One of the recent new arrivals at my home during the last of the February storms was a fox sparrow, who fed along with such birds as purple finches, pine siskins, American goldfinches and dark-eyed juncos.
In North America, the sparrows are classified in the Emberizidae family, which also includes the buntings, cardinals, grosbeaks and tanagers. The American, or New World, sparrows are a diverse group of seed-eating songbirds with conical bills. Many of them are brown or gray in color, leading to the term “little brown birds” being used to describe a family of similar birds. On closer study, each species of sparrow is quite unique, with many of them having distinctive head patterns or splashes of color apart from the dull browns and grays.
Although they share the name “sparrow,” American sparrows are more closely related to Old World buntings than they are to the Old World sparrows. In fact, the only true Old World sparrow in Northeast Tennessee is the House Sparrow, which was introduced to the United States and is not a native bird.
Although the label “little brown birds” is somewhat accurate for sparrows, learning to distinguish most of the more common sparrows isn’t that difficult. Observing those sparrows that visit feeders is a good place to start. Other sparrows that will come to feeders include song sparrow, field sparrow, chipping sparrow, white-throated sparrow and white-crowned sparrow. The dark-eyed junco and Eastern towhee are also members of the sparrow family, but their common names do not include the term “sparrow.”
Worldwide, there are many superstitions connected with birds commonly known as “sparrows.” In the book The Folklore of Birds, author Laura C. Martin notes that in China the sparrow is a foreteller of good luck. She also points out that in Japan the sparrow is a symbol for gentleness, gratitude and joy.
Keep in mind, however, that sparrows in Japan and China are not among the same family of birds known as sparrows that are found in the United States. In fact, with a few exceptions, our native sparrows are unique to North America.
For instance, the fox sparrow is a large, plump bird that in many parts of North America is most familiar as a migrant or wintering bird. The fox sparrow has a rusty tail and a streaked breast, evocative of a fox, hence its common name. Its plumage is dominated by brick-red and gray feathers.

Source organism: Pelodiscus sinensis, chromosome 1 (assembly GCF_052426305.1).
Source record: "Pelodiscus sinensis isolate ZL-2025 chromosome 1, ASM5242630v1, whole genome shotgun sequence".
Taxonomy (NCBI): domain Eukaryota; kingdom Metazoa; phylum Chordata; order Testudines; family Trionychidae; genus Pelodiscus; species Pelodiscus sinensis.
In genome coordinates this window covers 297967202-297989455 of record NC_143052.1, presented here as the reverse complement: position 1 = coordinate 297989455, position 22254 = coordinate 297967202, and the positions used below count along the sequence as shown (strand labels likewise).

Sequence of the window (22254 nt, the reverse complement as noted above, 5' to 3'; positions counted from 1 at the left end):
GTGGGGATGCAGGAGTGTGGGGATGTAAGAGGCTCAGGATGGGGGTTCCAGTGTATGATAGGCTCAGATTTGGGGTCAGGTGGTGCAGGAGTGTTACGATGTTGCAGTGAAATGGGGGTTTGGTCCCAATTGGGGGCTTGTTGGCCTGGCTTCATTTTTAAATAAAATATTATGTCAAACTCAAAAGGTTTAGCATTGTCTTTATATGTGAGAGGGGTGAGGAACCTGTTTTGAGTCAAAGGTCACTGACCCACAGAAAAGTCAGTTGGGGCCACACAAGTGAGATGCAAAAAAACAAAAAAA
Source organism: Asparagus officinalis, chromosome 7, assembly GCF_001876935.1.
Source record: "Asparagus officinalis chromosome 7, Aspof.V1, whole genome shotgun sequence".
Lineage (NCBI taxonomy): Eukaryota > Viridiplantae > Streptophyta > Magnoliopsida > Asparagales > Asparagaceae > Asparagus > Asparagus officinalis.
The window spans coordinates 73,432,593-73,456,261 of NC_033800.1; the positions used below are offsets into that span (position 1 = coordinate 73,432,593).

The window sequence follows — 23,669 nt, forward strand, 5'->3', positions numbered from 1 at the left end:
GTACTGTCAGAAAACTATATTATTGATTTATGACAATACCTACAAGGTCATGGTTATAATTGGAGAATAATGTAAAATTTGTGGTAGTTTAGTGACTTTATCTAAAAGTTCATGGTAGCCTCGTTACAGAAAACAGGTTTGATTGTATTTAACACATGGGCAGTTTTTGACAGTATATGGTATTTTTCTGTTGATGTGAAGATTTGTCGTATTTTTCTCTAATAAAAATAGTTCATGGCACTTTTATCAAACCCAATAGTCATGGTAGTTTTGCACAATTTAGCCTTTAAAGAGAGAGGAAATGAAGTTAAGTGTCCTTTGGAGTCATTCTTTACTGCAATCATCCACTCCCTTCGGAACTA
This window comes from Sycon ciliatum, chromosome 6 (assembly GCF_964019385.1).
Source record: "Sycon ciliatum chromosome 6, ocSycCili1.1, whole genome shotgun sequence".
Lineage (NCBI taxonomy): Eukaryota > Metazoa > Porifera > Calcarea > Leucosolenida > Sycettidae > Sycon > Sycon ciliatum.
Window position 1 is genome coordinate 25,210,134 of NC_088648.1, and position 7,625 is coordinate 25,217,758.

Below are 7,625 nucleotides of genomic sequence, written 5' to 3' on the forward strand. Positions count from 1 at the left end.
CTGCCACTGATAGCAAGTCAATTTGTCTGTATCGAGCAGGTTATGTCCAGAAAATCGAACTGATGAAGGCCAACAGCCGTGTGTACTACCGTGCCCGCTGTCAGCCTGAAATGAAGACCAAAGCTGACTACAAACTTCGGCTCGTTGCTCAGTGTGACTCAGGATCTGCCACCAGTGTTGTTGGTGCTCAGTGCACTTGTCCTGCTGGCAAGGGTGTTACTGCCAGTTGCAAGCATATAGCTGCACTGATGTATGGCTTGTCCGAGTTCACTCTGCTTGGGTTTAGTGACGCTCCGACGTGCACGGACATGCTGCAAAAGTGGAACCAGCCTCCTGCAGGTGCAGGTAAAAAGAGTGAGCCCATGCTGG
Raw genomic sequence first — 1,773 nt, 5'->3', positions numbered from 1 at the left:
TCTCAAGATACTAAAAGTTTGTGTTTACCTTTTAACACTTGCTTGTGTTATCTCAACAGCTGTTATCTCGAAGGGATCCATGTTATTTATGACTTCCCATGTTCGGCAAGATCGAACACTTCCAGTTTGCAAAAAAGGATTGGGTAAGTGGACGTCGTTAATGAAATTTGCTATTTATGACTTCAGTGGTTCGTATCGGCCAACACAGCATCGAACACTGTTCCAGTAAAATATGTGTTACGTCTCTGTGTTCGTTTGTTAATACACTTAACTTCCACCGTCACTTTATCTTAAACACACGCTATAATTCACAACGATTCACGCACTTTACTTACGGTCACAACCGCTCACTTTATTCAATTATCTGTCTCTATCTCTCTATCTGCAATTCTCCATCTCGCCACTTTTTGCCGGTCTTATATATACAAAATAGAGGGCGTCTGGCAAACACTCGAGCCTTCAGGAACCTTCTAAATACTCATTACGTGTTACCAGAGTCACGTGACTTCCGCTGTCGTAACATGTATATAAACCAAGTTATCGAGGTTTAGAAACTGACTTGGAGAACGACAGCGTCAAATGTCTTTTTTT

In addition to a rather distinctive appearance for one of the so-called “Little Brown Birds,” the fox sparrow can easily be recognized by its behavior, too. This bird has a vigorous, distinctive way of foraging on the ground, kicking backward with both feet to uncover food. In fact, the instinct to forage in this manner means they are most often seen on the ground below a feeder instead of perched on a feeder like other birds.
I’ve noticed over the years that February and March is usually the best time of the year to observe this winter sparrow. Even when these large sparrows are present, it often takes a heavy snow to bring them out of their tangled thickets to our feeders. Other sparrows are less frequent visitors to yards, and can most often be found in the region during the migration season. These sparrows of the transitional periods between the seasons include savannah sparrow, vesper sparrow and swamp sparrow. March and April are good times to look for these sparrows.
Most fox sparrows spend the nesting season in remote, fairly inaccessible locations as far north as Alaska and Canada. As a result, most people only see these birds during the winter months when they can become very reliable visitors to feeders. The recent heavy snows at the end of February brought a single fox sparrow to my feeders. The bird arrived early each morning and usually didn’t extend its visit beyond mid-afternoon.
Bryan Stevens lives near Roan Mountain, Tennessee. Friend him on Facebook at https://www.facebook.com/ahoodedwarbler. He is always posting about local birds, wildlife, flowers, insects and much more. If you have a question, wish to make a comment or share a sighting, email firstname.lastname@example.org.